A close football game is a swooping, dramatic emotional tug-of-war for fans, as exhilaration gives way to anguish and despair snaps into jubilance, all with the toss of a football and the thud of body into body. Boisterous crowds can fall silent during a single play. Grown men cry. Children cry. Women cry. Tears are shed by all demographics. It’s intense.
Interested to see how social media captures the experience of sports fandom, Facebook’s intrepid Data Science team analyzed posts from users who wrote about football to chart the emotional highs and lows of this season’s NFL games.
The data scientists anonymously tagged millions of status updates that references specific games over the course of the season, and plotted these updates according to whether they featured positive or negative emotions. (They decided on the positive or negative attitude based on a list of preselected words. Daily Dot asked Facebook for a list of these words but have not received a response yet.)
Unsurprisingly, the data scientists found that the emotions of fans from opposing teams would dip as the teams lost and rise as the teams won. They created a graph of overall emotional responses to winning and losing during the season:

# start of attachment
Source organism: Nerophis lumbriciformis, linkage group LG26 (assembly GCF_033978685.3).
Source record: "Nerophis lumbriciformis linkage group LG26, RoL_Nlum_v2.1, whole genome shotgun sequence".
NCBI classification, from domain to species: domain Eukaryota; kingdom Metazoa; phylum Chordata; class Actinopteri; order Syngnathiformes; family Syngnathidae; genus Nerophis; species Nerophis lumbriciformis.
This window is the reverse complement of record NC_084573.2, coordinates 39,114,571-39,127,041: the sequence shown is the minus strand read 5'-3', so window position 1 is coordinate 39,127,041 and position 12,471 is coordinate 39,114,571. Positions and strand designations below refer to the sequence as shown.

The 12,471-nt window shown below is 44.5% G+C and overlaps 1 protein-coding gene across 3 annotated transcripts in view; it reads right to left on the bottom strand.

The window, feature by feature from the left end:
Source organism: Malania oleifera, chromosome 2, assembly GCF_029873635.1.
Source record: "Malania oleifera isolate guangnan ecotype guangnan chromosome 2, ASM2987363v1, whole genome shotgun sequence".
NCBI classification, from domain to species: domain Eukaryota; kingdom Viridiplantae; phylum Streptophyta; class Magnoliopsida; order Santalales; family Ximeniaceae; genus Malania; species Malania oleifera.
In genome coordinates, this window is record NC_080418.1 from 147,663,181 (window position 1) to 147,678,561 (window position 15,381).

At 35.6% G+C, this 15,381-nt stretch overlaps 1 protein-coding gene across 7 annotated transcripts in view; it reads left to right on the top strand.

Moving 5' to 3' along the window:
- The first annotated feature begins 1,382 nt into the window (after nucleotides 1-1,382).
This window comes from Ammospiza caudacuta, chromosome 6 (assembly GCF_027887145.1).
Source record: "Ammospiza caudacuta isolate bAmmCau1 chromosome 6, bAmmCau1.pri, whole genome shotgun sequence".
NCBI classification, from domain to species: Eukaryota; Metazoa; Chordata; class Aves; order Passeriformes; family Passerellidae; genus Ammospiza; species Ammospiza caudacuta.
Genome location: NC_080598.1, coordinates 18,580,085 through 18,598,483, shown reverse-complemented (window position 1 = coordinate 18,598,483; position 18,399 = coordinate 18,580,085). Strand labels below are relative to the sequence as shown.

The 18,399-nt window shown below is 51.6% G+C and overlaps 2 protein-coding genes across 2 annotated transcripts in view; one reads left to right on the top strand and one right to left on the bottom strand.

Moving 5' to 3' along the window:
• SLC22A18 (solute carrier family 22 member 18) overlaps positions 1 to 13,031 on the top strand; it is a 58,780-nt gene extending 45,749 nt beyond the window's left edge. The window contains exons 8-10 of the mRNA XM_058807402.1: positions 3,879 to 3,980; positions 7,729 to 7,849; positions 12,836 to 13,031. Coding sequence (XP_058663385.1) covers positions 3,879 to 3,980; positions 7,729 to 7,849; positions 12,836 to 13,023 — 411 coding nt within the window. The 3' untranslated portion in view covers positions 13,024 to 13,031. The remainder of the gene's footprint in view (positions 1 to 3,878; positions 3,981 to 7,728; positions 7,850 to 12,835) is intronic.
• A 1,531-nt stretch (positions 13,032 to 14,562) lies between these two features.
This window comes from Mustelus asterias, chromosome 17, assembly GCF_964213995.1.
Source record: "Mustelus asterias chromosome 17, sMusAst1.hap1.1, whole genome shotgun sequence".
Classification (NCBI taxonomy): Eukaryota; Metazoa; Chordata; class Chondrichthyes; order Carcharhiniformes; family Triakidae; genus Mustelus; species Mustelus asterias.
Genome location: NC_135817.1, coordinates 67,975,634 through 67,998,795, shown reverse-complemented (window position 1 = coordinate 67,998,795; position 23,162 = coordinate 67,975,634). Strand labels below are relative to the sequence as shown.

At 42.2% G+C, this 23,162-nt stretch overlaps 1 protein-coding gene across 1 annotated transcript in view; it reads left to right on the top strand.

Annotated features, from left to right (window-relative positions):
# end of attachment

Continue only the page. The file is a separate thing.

Facebook pointed out, however, that within specific games, things can become far more volatile, as teams tussle back and forth on the scoreboard. To illustrate how different games inspire turbulent emotional trajectories for fans, Facebook made charts showing the emotional reactions for fans in the two penultimate matchups before the Super Bowl, examining the Seattle Seahawks vs. the San Francisco 49ers, and the Denver Broncos vs. the New England Patriots:
As you can see, in the AFC Championship game, the Broncos fans were happier than the Patriots fans pretty much from the get-go,while in the NFC, at one point the 49ers fans were more jazzed than the Seahawks loyalists (which makes all too much sense, because the Broncos controlled the entire game while the Seahawks struggled with the 49ers).
The Data Science team also looked at how fans fared emotionally over the course of the season, noting that important games have longer-term effects on how fans feel about their team.
The most interesting part of this study: the researchers explored whether fan sentiment could be a useful predictor of game outcomes. “In the playoffs so far, the team with the best pre-game sentiment (two hours before each game) has won nine out of 10 times,” Facebook data scientist Sean Taylor wrote. But don’t get too excited—the team also issued a caveat, noting that they performed a test that suggested this isn’t a good way to measure, so don’t start placing bets on the teams with the chirpiest social media fans.
Still, for what it’s worth, using Facebook emotions as a predictor, the Broncos are slated to win the Super Bowl.
Then again, a psychic monkey predicted a Seahawks victory, so at this point, it’s anybody’s game.
Photo via David Reber’s Hammer Photography/Flick